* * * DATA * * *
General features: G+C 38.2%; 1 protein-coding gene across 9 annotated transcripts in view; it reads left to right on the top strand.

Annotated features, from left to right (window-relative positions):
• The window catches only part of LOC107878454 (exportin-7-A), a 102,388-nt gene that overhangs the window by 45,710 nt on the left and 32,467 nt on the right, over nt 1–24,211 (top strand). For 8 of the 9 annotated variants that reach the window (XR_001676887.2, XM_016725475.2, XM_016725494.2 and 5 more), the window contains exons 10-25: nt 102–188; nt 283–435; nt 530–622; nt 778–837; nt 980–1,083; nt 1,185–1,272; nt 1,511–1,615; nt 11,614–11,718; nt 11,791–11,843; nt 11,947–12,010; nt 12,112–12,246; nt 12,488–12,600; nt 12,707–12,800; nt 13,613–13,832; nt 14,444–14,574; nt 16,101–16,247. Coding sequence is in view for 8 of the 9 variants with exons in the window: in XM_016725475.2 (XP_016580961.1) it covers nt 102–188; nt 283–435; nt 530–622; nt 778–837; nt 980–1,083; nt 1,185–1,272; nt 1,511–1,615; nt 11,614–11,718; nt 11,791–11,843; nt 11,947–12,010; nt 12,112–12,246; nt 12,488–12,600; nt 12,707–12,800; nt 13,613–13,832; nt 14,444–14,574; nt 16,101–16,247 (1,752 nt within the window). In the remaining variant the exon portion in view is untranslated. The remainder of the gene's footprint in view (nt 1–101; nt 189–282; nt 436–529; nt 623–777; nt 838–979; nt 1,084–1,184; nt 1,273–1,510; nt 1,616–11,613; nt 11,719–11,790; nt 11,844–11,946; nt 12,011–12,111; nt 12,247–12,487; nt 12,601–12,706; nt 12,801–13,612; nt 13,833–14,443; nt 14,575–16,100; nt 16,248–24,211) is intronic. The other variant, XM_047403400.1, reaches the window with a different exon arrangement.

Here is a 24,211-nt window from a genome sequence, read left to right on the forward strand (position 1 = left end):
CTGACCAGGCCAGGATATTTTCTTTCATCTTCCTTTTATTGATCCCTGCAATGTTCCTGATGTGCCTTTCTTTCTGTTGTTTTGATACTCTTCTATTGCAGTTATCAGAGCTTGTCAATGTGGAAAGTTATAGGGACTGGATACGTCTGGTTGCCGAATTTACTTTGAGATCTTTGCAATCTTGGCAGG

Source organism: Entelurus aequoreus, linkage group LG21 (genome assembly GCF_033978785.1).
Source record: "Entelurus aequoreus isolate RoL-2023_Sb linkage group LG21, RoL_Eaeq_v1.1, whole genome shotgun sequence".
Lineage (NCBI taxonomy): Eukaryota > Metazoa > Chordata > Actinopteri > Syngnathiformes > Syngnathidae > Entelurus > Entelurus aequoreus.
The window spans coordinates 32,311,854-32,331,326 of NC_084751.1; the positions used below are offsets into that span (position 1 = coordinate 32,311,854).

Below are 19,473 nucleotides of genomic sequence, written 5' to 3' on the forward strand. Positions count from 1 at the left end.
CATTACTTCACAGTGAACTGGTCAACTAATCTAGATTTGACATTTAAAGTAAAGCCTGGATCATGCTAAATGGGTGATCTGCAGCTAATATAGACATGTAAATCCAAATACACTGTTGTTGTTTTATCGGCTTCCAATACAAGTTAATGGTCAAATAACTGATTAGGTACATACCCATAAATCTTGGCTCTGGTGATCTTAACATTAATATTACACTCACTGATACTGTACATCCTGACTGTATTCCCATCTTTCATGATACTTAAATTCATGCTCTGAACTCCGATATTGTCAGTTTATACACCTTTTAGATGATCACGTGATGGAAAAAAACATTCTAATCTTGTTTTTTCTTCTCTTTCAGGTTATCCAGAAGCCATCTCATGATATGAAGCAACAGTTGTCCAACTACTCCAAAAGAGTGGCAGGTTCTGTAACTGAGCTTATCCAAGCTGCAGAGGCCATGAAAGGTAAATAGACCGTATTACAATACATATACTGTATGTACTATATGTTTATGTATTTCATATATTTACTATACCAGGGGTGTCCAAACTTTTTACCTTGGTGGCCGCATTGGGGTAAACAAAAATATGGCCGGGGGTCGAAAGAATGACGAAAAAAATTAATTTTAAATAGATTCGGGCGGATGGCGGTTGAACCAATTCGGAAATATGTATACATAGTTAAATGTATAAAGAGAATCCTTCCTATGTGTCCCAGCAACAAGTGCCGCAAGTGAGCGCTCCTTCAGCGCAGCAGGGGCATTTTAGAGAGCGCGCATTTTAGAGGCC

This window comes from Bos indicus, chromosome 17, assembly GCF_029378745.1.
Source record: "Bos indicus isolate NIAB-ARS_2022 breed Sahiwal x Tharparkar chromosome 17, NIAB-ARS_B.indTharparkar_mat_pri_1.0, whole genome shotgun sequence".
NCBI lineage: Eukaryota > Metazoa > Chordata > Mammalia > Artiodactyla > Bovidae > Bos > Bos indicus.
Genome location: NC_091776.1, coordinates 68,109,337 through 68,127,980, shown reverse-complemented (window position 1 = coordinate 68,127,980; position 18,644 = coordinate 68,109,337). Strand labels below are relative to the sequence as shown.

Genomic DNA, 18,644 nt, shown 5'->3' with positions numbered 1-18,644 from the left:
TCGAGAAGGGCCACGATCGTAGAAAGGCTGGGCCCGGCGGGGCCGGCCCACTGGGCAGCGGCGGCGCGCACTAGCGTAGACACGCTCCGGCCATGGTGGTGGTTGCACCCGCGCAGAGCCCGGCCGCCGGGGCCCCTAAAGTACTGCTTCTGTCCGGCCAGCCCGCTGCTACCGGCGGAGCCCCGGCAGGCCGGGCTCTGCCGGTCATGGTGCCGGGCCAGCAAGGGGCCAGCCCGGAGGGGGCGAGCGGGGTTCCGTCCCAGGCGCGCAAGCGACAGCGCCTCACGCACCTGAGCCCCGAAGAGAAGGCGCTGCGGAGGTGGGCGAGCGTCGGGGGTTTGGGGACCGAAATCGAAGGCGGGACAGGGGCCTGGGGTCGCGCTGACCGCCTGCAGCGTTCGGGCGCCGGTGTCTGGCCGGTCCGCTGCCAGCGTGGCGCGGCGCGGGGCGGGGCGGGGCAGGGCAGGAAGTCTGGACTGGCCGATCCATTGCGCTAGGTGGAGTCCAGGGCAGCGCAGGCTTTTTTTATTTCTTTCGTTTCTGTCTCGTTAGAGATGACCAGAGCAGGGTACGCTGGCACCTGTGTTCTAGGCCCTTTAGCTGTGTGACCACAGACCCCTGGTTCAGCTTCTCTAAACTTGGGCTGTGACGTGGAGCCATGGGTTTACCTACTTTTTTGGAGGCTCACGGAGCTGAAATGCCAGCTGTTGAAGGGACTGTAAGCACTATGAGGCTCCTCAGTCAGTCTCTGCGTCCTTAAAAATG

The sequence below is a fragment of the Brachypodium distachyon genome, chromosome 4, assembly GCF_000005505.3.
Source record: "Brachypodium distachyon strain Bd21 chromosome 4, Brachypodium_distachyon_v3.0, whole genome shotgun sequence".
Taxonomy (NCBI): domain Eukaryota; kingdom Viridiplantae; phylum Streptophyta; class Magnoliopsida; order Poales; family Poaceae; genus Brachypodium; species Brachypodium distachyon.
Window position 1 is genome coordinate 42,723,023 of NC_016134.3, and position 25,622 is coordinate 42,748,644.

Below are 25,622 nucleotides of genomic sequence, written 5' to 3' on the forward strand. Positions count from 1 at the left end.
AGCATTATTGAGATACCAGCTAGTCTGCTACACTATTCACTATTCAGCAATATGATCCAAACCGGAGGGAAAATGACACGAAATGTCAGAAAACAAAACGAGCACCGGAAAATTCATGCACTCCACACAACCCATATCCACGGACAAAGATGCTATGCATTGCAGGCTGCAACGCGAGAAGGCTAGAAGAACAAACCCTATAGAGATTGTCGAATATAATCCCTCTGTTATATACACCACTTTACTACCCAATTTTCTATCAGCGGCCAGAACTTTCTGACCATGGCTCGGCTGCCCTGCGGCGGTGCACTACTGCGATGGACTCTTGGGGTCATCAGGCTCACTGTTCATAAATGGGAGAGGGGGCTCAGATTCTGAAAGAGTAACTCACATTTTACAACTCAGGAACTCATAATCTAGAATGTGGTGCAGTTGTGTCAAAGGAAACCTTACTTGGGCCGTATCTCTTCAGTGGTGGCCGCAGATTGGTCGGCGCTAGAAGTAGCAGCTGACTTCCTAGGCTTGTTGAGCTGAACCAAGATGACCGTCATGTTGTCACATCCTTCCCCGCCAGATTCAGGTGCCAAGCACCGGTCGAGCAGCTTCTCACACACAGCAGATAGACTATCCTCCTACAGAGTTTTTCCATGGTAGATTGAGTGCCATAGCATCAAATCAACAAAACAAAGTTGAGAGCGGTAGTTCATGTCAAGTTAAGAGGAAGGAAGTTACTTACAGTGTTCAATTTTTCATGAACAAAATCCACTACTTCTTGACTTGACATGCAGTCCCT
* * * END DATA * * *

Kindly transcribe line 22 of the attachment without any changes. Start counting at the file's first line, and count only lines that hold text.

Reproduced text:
Below are 25,622 nucleotides of genomic sequence, written 5' to 3' on the forward strand. Positions count from 1 at the left end.